In a recent paper, coauthored with David Noll, Michaels describes the GOP’s new penchant for “white-collar vigilantism” in which private individuals are empowered and even encouraged to go after teachers, neighbors, and colleagues, propping up the “grievance industrial complex” that drives right-wing media. And while the views of the aggrieved may reflect minority positions—polls have found, for example, that parents overwhelmingly believe that schools should teach about slavery and racism as part of American history—outrage carries the day, and increasingly dictates policy, says Michaels.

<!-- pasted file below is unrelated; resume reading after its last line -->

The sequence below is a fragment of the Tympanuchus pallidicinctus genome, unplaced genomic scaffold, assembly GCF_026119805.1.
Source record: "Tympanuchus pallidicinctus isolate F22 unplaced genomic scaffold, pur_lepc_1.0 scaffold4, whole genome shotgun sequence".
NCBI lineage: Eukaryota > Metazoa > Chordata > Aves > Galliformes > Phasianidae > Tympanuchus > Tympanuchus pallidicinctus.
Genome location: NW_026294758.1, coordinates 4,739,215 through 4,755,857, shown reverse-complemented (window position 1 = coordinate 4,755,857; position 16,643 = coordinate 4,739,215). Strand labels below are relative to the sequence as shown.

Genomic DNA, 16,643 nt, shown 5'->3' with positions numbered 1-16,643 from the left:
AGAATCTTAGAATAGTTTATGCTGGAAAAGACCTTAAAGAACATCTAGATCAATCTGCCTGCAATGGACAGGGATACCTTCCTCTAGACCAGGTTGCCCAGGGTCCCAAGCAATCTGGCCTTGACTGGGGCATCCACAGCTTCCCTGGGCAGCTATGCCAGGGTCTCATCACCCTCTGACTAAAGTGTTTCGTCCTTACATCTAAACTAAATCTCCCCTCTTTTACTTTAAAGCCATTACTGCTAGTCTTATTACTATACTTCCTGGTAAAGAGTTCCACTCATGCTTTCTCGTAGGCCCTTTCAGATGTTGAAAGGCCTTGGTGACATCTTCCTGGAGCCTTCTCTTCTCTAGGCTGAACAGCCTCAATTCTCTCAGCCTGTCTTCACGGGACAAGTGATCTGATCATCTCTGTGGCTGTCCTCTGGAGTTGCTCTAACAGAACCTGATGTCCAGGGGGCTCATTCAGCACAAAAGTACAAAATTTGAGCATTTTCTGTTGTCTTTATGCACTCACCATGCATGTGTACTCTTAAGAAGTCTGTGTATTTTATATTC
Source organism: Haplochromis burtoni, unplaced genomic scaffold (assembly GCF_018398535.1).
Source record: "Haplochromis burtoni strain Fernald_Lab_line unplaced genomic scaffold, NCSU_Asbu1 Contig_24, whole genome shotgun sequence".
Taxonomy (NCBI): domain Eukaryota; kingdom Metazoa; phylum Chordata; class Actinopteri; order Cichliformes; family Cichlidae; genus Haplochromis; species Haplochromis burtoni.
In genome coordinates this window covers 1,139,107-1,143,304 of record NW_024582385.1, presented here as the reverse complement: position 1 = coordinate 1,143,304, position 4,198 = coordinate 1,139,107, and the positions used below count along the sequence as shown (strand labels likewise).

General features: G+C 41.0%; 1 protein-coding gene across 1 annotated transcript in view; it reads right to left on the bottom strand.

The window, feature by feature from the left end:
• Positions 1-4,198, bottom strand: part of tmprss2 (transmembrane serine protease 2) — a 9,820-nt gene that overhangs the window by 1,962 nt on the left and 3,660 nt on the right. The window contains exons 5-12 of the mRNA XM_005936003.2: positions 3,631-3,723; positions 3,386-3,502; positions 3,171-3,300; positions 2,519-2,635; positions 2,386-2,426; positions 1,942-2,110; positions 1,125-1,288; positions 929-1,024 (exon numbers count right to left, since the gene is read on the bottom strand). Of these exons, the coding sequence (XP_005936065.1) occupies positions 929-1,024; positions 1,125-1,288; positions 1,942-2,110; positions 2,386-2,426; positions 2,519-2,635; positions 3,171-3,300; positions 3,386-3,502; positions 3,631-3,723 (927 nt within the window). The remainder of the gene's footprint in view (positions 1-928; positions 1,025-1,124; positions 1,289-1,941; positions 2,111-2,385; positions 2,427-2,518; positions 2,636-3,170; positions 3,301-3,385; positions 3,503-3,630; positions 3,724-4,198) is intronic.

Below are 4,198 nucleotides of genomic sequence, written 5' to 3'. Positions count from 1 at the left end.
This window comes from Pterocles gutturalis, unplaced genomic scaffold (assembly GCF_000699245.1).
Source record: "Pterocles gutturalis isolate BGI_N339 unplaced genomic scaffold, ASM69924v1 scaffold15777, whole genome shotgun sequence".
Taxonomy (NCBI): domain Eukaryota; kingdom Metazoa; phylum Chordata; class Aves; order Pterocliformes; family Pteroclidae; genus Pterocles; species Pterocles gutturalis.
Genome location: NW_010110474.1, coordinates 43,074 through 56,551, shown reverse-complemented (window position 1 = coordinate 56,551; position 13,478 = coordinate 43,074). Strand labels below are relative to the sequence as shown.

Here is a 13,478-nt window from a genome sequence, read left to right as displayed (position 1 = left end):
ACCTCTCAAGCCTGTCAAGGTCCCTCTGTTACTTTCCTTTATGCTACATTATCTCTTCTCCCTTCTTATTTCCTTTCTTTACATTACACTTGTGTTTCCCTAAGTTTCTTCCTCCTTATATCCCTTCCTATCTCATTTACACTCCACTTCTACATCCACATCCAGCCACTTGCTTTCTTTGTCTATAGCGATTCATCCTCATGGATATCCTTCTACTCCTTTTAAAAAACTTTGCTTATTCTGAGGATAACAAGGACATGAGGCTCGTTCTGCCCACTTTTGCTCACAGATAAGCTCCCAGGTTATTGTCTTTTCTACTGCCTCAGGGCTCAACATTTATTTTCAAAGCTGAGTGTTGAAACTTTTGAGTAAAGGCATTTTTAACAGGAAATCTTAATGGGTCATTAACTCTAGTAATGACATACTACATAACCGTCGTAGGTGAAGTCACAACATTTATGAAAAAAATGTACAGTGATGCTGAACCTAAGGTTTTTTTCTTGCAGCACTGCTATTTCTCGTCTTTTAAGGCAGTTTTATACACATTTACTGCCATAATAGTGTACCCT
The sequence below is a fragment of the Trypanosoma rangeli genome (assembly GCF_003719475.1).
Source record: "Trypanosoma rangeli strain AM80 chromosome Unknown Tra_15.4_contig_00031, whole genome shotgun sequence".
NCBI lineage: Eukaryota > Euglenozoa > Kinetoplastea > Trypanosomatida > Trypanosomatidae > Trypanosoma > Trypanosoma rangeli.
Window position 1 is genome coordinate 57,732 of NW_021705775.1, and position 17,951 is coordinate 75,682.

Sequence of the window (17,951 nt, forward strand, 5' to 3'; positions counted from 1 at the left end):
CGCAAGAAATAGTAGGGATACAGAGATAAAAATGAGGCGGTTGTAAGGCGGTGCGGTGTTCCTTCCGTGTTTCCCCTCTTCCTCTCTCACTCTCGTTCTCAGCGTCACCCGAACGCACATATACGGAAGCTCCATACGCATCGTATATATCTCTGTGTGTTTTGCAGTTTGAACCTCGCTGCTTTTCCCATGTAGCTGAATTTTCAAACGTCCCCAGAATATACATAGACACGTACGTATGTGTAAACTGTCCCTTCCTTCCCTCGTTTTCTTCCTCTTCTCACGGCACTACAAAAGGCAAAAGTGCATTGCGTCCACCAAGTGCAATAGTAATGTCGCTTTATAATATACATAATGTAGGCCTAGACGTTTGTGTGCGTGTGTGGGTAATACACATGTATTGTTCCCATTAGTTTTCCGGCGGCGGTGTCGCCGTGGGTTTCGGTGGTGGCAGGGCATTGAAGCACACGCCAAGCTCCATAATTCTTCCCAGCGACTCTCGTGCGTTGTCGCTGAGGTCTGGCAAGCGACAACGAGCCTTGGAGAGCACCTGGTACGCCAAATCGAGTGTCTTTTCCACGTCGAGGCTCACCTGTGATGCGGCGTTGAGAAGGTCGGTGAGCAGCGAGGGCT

The anti-CRT laws, intimidating in their very vagueness, prime parents to surveil their kids’ instructors in a way that’s really unhealthy, says Michaels. “The assumption here is that teachers are acting in bad faith, that they’re trying to indoctrinate your kid.“
Codes of misconduct
In North Carolina, a bill that would have banned public schools from promoting 13 concepts, including that the US government should be violently overthrown, didn’t survive a veto by Governor Roy Cooper, a Democrat. Now county school boards are rushing to adopt identical language in employee codes of conduct. Three North Carolina counties have newly amended their employment rules to explicitly ban teachers from discussing systemic racism or sexism. Union County, southwest of Charlotte, recently voted to require teachers to promote various concepts related to race and sex, such as the idea that “the United States was not created by members of a particular race or sex for the purpose of oppressing members of another race or sex.”